Matt Thompson, of Newsless.org, published an interesting essay about the three parts of a news story you usually don’t get. You usually don’t get them because they are not part of the recognized discourse. They are elements of meta-reporting. The three parts are:

1. Longstanding facts: “There is a universe of facts that stay essentially fixed from day to day.” These facts form the context (series: part 1, part 2, part 2 supplemental) of complex stories such as political campaigns and the struggle to hammer out complex legislation (e.g. health care).

2. How journalists know what they know: This is the most basic element of meta-reporting or show-your-work journalism.

3. Things we don’t know: Part of showing your work ought to be showing what work you have left to do.

Thompson’s conclusion:

As long as the news is structured solely around what just happened, journalists are going to be fighting a rough battle. With a latest-news-only approach, we stoke demand for journalism by trying to snag people’s attention with each new development.

There’s another way, one that leads to a more informed and more loyal public, and allows us to do better work. It involves:

  • Enlarging the market for journalism by making it easier for more people to understand the longstanding facts behind each story.
  • Increasing the appeal of journalism by letting folks in on the details of our quest to uncover the truth.
  • Expanding the appetite for journalism by explaining what we don’t know, and what we’re working to find out.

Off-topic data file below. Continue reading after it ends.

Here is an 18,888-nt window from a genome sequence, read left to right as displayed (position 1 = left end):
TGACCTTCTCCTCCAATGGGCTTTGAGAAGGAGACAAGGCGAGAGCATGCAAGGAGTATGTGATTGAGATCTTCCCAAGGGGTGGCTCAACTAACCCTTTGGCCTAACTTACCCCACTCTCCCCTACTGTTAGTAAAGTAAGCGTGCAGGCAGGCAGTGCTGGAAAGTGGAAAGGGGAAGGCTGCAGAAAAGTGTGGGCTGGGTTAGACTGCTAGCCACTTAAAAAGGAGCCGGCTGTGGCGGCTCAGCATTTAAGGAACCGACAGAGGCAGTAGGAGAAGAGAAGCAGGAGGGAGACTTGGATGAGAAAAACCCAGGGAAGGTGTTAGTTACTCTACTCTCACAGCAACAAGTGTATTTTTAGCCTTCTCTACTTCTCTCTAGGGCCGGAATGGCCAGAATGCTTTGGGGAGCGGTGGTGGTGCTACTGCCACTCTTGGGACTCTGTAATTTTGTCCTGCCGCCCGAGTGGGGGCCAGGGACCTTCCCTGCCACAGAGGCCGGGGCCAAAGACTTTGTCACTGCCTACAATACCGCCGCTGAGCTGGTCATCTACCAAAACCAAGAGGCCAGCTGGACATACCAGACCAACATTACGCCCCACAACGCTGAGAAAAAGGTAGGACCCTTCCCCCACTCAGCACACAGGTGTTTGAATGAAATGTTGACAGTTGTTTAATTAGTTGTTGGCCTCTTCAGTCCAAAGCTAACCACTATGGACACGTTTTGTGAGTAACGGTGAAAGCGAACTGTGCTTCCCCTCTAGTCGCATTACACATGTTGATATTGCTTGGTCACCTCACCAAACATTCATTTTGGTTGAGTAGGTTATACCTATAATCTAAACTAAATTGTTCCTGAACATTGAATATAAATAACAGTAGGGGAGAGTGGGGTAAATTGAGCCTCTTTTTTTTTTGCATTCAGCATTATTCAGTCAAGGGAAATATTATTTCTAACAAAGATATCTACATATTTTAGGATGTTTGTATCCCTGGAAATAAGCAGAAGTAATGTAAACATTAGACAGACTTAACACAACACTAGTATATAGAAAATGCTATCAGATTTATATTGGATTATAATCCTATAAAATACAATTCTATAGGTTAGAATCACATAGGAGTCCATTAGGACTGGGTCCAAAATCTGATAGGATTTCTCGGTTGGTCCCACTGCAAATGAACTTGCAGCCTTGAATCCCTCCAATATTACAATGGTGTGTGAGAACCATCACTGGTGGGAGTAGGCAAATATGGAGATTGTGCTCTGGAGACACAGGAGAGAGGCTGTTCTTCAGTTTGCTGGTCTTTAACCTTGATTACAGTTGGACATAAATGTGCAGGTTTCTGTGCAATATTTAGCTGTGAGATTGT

As news consumers, we should be demanding these things as well. After all, right now we’re only getting the lamest part of the story.

Exactly. Let me add something else to this list: The kind of journalism produced by a standard practice of meta-reporting, I believe, has a high potential to produce the kind of information citizens need to be free and self-governing (the primary purpose). Meta-reporting creates a sound foundation for propositional content and thus aligns with Postman’s concepts of information, knowledge, and wisdom. That means meta-reporting may be not only a more effective method of informing the public, it would also then be a more ethical method.

August 18, 2009

Of Pundits and Idiots

The term “idiot” has been a bit over-used of late — especially in book titles, even song titles — although I’m cool with Green Day’s use of it.

But it is a great word with a crisp sound and three flexible syllables that allow you to inflect it multiple ways to achieve the right tone for making someone feel like, well, an idiot. I think it also has a curious, aural enthemematic quality, too, such that when you see it in print you make it sound a particular way in your head.

I try not to use the word on Rhetorica, although I’m sure I have a few times.

I’m reading a book right now — about halfway through it — entitled Idiot America: How Stupidity Became a Virtue in the Land of the Free by Charles P. Pierce. I’m not intending to write a review of it. It’s just something I happen to be reading. And last night when I reached page 104 I happened into a long section quoting me. Surprise! (I do not recall giving Pierce an interview.) He’d quoted a large portion of my oft-quoted blog post entitled How to Be a Pundit (also mentioned in the Wall Street Journal).

This is a bit of serendipity because on Sunday the Springfield News-Leader ran my letter to the editor decrying the idiocy of mindless partisan contention. I think the News-Leader promotes this kind of idiocy — thus harming our local civic discourse — by encouraging amateur, local columnists to be pundits instead of opinion journalists (which anyone can be). They do this by labeling their columns “From the Right” and “From the Left,” which creates a clear expectation of unthinking partisan contention in the form of demonizing.

Further, it does not appear that the News-Leaders attempts in any way to mitigate the demonizing — thus encouraging it. They don’t even check facts — thus encouraging it. So the only thing missing from these silly pissing matches is the wet stain on the paper.